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Windows XP Home User Management and Security

Windows XP Home Edition is the replacement for Windows95/98/ME, which did not have
a real User Management and security system.
Although Windows XP is based on the Windows NT4 and Windows2000 technology,
the XP Home Edition has only a limited User Management
compared to the Windows XP
Professional Edition
, but it is introducing the concept of a "Computer Administrator",
who is entitled to configure the system, while regular users are limited.
Select in the Control-Panel : "User Accounts"

All Usernames defined during the installation of Windows XP are by default generated as
"Computer Administrator", while when you create a new User Account from here, you can
select the account to be "Computer Administrator" or a "Limited Account".

Use in the top-left corner in "Learn about" the link to "User Account Types" :

A "Computer Administrator" is allowed to do everything :
- install programs and hardware
- make system-wide changes
- access and read all non-private files
- create and delete user accounts
- change other people's accounts

while a "Limited" user is not allowed to install any new hardware, change the network setup ,
can not create new User-accounts, can only (like also the Administrators) :
- change your own picture
- create, change or remove your own password.

(note : the "Limited" account is on Windows XP Professional defined as being member of the group "Users")

You can implement some control over your system by being the "Administrator", while other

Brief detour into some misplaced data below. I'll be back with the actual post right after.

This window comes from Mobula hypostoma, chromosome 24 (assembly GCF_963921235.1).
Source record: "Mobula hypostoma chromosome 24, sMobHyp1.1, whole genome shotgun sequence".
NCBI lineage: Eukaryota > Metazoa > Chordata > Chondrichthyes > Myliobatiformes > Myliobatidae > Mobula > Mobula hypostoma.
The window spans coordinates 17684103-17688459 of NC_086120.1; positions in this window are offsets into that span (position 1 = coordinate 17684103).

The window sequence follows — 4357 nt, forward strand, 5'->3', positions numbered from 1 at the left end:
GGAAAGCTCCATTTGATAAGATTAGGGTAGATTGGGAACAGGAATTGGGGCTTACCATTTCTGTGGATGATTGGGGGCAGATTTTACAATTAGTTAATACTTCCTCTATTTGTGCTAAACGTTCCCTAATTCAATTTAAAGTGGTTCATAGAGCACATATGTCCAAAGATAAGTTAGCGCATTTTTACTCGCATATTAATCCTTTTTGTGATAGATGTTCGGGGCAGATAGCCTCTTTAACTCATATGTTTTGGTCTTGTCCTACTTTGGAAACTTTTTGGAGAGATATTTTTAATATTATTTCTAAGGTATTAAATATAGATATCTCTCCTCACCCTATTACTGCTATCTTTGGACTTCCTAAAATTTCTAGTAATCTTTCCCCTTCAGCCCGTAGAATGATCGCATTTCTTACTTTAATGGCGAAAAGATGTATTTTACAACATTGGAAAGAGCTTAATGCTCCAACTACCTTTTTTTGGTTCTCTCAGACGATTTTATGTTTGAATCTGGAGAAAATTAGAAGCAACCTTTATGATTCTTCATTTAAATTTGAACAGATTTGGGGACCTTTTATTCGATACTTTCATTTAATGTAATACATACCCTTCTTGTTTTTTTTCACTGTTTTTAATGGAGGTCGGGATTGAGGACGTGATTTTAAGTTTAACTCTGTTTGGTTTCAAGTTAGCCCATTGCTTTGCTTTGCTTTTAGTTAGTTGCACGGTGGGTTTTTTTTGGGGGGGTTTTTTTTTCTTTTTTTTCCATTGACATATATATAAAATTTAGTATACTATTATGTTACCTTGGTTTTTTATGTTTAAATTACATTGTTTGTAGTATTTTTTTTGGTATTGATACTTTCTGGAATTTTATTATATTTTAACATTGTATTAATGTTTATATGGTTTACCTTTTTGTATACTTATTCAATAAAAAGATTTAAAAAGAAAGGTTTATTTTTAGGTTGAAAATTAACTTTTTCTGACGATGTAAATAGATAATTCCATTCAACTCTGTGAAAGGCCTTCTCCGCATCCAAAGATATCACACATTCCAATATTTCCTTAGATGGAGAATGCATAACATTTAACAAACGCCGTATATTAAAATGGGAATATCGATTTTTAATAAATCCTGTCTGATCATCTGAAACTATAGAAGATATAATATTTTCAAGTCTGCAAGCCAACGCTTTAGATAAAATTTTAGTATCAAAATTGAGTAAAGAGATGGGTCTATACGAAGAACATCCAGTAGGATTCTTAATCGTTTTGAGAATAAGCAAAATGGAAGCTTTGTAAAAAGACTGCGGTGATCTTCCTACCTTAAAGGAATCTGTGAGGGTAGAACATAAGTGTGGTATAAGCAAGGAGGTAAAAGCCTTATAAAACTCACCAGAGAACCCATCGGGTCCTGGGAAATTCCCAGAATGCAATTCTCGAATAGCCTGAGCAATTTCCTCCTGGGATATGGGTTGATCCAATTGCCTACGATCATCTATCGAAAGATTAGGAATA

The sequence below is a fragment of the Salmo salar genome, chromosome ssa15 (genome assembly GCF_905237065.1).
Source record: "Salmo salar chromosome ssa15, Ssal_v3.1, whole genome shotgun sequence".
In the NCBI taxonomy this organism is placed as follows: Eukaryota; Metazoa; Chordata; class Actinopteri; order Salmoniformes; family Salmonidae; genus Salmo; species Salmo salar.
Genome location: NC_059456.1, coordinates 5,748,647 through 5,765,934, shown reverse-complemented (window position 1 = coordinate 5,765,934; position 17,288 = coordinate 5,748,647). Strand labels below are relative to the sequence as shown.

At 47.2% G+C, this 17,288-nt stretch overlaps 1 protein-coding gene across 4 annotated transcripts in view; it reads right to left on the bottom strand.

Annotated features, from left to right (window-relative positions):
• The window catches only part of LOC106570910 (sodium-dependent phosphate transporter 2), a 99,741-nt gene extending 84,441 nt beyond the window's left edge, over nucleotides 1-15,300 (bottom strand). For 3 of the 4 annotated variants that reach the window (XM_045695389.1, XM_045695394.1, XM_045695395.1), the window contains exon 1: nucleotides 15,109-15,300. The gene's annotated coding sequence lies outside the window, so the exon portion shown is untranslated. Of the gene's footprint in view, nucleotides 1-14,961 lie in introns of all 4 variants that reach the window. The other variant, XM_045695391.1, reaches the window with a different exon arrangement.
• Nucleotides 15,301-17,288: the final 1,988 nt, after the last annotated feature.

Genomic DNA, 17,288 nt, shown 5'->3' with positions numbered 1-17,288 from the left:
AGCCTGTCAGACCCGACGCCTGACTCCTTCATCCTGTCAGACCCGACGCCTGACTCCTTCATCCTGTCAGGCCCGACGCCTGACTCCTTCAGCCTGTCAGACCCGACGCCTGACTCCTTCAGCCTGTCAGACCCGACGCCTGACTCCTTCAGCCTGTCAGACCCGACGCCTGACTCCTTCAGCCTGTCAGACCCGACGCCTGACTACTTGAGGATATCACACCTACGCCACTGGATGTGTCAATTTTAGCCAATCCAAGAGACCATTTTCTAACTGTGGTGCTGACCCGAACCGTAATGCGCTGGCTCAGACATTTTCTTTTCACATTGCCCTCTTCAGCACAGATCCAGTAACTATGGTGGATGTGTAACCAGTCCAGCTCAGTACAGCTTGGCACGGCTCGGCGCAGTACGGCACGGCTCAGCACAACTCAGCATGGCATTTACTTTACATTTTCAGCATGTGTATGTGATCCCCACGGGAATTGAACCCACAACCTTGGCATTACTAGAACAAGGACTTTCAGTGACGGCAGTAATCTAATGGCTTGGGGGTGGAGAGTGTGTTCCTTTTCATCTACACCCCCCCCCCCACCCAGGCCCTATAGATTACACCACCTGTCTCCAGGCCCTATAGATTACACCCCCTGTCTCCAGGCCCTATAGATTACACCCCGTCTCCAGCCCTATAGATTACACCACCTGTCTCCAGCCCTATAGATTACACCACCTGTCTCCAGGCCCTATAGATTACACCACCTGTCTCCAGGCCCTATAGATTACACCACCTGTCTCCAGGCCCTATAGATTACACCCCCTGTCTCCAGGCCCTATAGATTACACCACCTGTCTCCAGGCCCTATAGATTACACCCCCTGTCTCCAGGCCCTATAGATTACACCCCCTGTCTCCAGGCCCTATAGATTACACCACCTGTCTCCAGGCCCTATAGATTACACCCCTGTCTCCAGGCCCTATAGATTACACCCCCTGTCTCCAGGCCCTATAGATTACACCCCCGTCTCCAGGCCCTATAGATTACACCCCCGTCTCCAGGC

users (like the children) will be "Limited" users. But to enforce that, you will need to define a
password to prevent other people to logon as "Administrator", because the user accounts created
during XP installation are defined without a password : Double-click in the "User Account" screen
on the user(s) having "Computer Administrator" rights
(or click/select the user and use the link :
"Change an Account" )

Select to "Create a password":

Type a new password, Type the new password again to confirm (to check for errors in typing it)
and also enter a "password hint" for you to remember it (in case you forget it : most people tend
to forget passwords, if they do not have to use them regularly).
Important : While username are not case-sensitive, passwords are case-sensitive !

You can change the type of an Account for a selected user/account :

use the link to : "Change the account type" :

allowing to change a "limited" account to a "Computer administrator" and a account with
"Computer Administrator" rights (maybe created already during XP installation) to a "Limited"

What is the impact of using a "Limited" account ?

In the Control-Panel, select the
Network Connection icon:

(or right-click "My Network Places" on
the desktop and select Properties)
A Warning is displayed
and when checking the
Properties of a Network
connection, the buttons for
modifying the network
components are grayed out.

A "Limited" user is NOT able to create a new Connection (like a modem or ADSL connection
to the Internet), this has to be done as "Computer Administrator"

You can select at that time, whether
the Username and password for
the connection will be used by
all users accounts on the system.

If you have only one user defined with a password, then no Logon screen will be shown.
Once multiple users are defined (or only one user with a password), Windows XP will display
on startup the Logon screen :

You MUST identify yourself, first by selecting the Username by clicking on it and (if required)
having to enter the password for the user account.

The Help information about the different
Account types
showed for a "Limited" user
no permission to "install software" :

I am not sure about that : I had no problem
as "Limited" account to install WinZIP.

Summary :
Compared to Windows95/98/ME, the introduction of the "Computer Administrator"
is a nice enhancement, although the User Management of the XP Home Edition is limited
compared to User Management in the XP Professional Edition.

I checked in the Control-Panel in
"Administrative Tools" -
"Computer Management" :
no advanced User Management
as on XP Professional
(and also in Windows 2000).

If you need full User Management,
then the XP Home Edition is not a
good choice, you will need to use
XP Professional Edition.

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